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Driving force behind the physics of auto racing

01 December 2011 | Archived News | |    
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Written by
Will Isern

PNJ

 

In auto racing, physics is everything.

The science dictates car and track design, racing strategy, even tire selection. During the course of a race, drivers have to contend with all sorts of forces exerted on their bodies as they maneuver behind, beside and, hopefully, in front of other drivers.

A study conducted by the University of West Florida Society of Physics Students, in conjunction with the News Journal and Pensacola racer Johanna Long’s Panhandle Motorsports team, has shed light on the complexities of a sport that, to many, may seem like one long left turn.

The study consisted of mounting three gravitational force monitors inside Long’s super late model race car as she and her team practiced at Five Flags Speedway for the upcoming 44th annual Snowball Derby

Long, “Jo” to her fans, just 19, races in both super late model and NASCAR Camping World Trucks series races and won last year’s Derby at the historic half-mile banked track.

As her orange and black No. 20 car rounded the track at speeds exceeding 100 mph, monitors mounted on X, Y and Z axes measured the gravitational forces, or G-forces, that resulted from the high-speed driving.

Mentioning G-forces, commonly called Gs, along the Panhandle is likely to conjure up the high-flying aerobatics of the Blue Angels in most minds.

In scientific terms, 1 G is equal to 9.8 Newtons, a measure of force, per kilogram of mass. Bill Caplinger, lab manager for UWF’s School of Science and Engineering, describes the physical manifestation of G-forces on the body like exponential increases in weight.

While stationary, we all experience 1 G on a daily basis. It’s what gives us the feeling of weight. As G-forces increase, we feel a corresponding increase in weight. For example, at 2 Gs, a man who normally weighs 180 pounds would register 360 pounds standing on a scale.

While racers may not have to wrestle with the blackout-causing force of a 6 G climb into the sun like Blues pilots might, they do experience forces that would give most of us 1 G’ers a hard time keeping between the white lines on the interstate.

Rounding the track at roughly 115 mph, Long consistently registered 2 Gs on the X axis while in the straightaways, resulting in a feeling of being pushed back into her seat at twice her weight. In the turns, where G-forces are at their most significant, Long topped out at 3 Gs on the X axis and 4 Gs on the Y axis, the axis of forces exerted left and right.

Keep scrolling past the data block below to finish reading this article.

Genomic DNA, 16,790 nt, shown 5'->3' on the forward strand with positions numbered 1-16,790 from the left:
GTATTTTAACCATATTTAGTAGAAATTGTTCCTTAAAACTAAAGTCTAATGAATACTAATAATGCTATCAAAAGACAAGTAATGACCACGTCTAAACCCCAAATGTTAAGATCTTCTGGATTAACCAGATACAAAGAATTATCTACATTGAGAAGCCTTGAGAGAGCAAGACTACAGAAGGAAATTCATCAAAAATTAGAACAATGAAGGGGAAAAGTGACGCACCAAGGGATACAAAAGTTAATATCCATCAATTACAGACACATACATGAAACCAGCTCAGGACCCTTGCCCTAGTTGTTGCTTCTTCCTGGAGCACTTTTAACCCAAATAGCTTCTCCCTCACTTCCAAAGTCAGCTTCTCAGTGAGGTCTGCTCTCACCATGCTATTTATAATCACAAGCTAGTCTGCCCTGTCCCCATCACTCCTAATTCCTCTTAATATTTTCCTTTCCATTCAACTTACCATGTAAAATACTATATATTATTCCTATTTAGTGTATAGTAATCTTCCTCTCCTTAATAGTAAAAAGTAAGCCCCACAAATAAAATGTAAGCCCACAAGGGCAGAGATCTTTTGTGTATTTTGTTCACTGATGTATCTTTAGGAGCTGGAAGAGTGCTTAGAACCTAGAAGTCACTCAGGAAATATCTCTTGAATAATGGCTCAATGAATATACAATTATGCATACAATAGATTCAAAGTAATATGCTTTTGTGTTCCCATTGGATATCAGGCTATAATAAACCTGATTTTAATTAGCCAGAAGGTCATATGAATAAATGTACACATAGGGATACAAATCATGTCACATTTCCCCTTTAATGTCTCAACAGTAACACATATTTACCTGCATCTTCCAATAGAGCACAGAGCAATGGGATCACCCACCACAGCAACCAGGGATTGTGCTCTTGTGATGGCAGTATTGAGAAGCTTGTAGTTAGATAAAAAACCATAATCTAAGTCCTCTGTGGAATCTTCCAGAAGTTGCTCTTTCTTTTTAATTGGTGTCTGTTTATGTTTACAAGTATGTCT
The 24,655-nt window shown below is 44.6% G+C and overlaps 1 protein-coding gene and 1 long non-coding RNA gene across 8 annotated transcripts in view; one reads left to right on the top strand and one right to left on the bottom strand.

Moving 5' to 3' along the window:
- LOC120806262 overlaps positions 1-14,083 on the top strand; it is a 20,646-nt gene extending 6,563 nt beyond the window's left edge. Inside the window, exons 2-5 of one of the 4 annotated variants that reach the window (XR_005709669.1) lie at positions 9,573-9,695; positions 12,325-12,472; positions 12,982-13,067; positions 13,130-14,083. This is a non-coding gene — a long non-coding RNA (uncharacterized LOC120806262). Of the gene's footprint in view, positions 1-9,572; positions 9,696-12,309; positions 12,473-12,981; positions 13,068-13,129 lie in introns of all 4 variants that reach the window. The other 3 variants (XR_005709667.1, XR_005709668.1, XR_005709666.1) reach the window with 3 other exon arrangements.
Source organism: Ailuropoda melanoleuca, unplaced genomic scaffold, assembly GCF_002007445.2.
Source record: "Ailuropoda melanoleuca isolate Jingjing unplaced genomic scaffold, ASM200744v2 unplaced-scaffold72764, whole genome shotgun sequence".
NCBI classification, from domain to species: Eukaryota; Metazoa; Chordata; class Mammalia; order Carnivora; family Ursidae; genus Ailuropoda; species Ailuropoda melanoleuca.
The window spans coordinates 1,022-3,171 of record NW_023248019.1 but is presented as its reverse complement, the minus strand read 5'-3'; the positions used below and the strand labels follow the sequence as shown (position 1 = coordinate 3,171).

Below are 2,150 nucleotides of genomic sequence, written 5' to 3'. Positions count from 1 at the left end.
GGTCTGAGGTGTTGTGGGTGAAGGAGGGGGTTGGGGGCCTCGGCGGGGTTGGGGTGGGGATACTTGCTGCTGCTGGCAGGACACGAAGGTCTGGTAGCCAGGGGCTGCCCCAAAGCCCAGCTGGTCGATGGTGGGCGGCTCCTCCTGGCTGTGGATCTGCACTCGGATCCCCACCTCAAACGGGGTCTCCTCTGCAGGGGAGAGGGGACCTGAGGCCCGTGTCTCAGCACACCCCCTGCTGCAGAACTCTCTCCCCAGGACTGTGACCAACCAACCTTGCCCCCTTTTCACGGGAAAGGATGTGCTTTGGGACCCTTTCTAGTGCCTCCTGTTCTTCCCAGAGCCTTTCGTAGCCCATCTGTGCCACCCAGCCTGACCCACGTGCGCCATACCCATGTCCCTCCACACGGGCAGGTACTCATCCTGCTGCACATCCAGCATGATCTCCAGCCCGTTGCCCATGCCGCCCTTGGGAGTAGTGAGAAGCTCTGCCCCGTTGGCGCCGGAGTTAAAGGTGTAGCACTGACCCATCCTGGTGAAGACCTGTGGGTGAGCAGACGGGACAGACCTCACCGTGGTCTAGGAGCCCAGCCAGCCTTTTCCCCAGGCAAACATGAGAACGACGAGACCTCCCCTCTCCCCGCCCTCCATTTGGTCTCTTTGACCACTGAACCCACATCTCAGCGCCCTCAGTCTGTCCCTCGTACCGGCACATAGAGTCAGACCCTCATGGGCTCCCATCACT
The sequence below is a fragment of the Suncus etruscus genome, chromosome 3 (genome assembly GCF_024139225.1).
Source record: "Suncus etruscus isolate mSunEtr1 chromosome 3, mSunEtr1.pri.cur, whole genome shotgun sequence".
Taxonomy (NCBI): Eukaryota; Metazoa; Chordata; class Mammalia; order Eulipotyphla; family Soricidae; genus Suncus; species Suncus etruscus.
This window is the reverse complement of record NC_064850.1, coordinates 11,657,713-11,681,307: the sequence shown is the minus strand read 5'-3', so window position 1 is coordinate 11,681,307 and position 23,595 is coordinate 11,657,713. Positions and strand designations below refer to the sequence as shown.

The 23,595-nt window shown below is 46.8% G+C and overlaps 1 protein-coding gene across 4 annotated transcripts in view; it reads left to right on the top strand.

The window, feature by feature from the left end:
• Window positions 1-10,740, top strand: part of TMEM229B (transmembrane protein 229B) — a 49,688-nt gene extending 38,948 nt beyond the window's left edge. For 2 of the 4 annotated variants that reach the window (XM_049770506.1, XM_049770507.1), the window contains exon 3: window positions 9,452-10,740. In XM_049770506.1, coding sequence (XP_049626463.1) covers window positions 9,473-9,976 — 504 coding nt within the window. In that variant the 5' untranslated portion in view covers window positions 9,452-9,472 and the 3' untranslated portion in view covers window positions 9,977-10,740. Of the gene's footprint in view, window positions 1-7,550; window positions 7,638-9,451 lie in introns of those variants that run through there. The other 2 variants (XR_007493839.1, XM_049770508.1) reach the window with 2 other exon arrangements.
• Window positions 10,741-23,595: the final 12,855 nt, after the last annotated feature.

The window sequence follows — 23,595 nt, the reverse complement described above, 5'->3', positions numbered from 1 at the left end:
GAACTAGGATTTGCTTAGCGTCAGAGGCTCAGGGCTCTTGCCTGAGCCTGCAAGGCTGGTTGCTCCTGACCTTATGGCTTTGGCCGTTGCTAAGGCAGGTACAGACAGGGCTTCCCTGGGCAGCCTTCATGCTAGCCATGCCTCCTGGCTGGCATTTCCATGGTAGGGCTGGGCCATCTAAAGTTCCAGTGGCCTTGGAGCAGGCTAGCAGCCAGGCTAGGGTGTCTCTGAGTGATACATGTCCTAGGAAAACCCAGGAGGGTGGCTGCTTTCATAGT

However, as Tim Clark explains, what Long felt was actually opposite of the forces being exerted.

“The driver’s body is going to want to continue going in a straight line, so since the car is exerting force to the left, her body is going to be exerting an equal but opposite force to the right, and it’s the force that your body is exerting that you actually feel,” the senior physics major said.

Of course, in the real world, we don’t feel each force separately. We experience a sum-total all of the forces in the varying directions they’re exerted. Net force calculations conducted by Nicole Bobbitt, another member of the UWF physics team, indicate peaks in the range of 7 to 10 Gs. The reason drivers don’t pass out is because these forces are mostly exerted laterally as opposed to vertically, where blood is forced from the brain.

Together, the forces result in a roller coaster like ride for the drivers as they push for the front of the pack. Though, for Long, the experience is less about numbers and graphs and more about intuition.

“I know what I’m supposed to feel in a race car,” Long said. “It’s really about paying attention to what the car is doing.”

Long said the rest of her focus is on what the cars around her are doing instead of what the forces of the car are doing to her.

“Its all about timing when you’re in the car,” Long said. “At a track like Five Flags, you have to really focus on what the (other driver’s) mistakes are, so you can improve and make the pass.”

After 11 years of racing, Long may not make much of the forces she subjects herself to, laughing when asked about the feeling, calling it her “comfort zone.”

As she sets out to win the Snowball Derby for the second time in as many years, Long seeks to solidify her name in a sport that, striving to be contact free, is among the most physical on the planet.

 

 

 

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